Let "God" = a maximally great being (omnipotent, omniscient, and morally perfect in every possible world).
1. God's existence is either necessary or impossible. (Premise)
Implicit in (1) is that God cannot exist contingently. If God were contingent, then He wouldn't be maximally great, since it is greater to be necessary than to be contingent. The very understanding of God, then, requires that God is either a necessarily existent entity, or else impossible.
2. God's existence is not impossible. (Premise)
(2) is the more controversial premise. More on this below.
3. Therefore, God's existence is necessary. (Conclusion)
In short, it follows from (3) that God actually exists.
It remains to be seen whether (2) should be accepted. Intuitively, most of us probably grant that God's existence is at least possible; and obviously, if it is possible, then it is not impossible. However, a skeptic could easily reverse this:
(2'): God's existence is not necessary.
In support of (2'), one might appeal to the intuition that there is a possible world in which God does not exist.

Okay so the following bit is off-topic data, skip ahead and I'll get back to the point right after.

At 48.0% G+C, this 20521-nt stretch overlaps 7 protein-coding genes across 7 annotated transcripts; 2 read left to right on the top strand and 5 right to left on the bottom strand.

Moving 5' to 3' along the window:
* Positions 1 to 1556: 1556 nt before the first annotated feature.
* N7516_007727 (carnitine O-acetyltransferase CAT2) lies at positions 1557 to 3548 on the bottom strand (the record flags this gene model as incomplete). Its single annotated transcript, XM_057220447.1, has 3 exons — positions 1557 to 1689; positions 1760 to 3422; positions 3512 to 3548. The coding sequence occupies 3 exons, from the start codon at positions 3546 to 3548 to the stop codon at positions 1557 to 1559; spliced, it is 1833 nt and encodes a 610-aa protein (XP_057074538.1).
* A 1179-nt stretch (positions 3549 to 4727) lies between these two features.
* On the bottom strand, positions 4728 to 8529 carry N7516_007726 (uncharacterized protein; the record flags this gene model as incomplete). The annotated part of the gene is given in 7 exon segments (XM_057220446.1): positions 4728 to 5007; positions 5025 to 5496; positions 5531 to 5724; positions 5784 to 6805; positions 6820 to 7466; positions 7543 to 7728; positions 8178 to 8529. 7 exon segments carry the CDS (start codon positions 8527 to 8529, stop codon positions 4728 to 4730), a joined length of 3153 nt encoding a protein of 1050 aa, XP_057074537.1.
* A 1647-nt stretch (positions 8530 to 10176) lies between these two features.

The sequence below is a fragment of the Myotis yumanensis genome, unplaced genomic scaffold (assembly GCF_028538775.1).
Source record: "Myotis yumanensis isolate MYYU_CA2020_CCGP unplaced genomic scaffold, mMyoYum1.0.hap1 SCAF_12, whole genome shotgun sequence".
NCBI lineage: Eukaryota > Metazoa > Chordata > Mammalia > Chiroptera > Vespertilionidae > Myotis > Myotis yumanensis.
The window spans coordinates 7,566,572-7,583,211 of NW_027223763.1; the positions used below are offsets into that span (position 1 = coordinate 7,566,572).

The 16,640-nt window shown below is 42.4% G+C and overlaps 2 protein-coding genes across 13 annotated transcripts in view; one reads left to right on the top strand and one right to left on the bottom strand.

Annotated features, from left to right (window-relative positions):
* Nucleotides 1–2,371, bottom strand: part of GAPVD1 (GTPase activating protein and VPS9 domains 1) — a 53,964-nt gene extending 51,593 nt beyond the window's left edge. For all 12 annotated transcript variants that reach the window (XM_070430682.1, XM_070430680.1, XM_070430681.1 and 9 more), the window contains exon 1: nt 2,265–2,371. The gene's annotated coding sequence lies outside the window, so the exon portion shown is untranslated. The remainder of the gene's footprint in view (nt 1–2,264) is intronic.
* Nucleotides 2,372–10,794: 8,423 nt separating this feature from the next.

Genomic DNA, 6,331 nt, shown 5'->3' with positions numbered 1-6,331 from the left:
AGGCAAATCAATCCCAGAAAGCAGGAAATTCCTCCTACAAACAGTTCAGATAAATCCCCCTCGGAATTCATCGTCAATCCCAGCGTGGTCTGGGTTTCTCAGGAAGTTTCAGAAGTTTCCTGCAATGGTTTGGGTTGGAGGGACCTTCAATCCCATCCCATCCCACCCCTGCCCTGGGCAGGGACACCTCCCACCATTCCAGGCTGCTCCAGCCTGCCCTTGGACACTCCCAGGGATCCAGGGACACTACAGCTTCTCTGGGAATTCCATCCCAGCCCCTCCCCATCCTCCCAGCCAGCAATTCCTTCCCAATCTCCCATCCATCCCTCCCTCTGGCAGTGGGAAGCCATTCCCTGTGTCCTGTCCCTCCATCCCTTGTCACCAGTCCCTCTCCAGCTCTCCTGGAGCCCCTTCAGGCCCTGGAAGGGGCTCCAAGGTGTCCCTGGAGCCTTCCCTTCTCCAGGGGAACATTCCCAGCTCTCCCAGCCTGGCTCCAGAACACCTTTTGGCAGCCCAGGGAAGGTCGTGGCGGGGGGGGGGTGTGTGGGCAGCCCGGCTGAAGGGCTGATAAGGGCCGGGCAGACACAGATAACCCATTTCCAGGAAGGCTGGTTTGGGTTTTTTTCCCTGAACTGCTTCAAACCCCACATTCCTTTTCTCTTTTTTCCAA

One relevant question, then, is this: is the intuition of (2') as strong as the intuition of (2)? Both premises are question-begging, barring any additional argumentation that would either prove or make it likely that one premise is correct.
Perhaps the theist cannot prove that (2) is correct and that (2') is false, yet still be within her epistemic rights in believing that. This is Alvin Plantinga's position - e.g. the modal ontological argument is rationally acceptable, even if it is not a conclusive proof.
In any event, there have been some notable attempts to prove that God's existence is possible. Clement Dore and Robert Maydole immediately come to mind. Being someone who accepts the actual existence of a maximally great being (God), I'm especially interested in the developments of a proof of the possibility premise.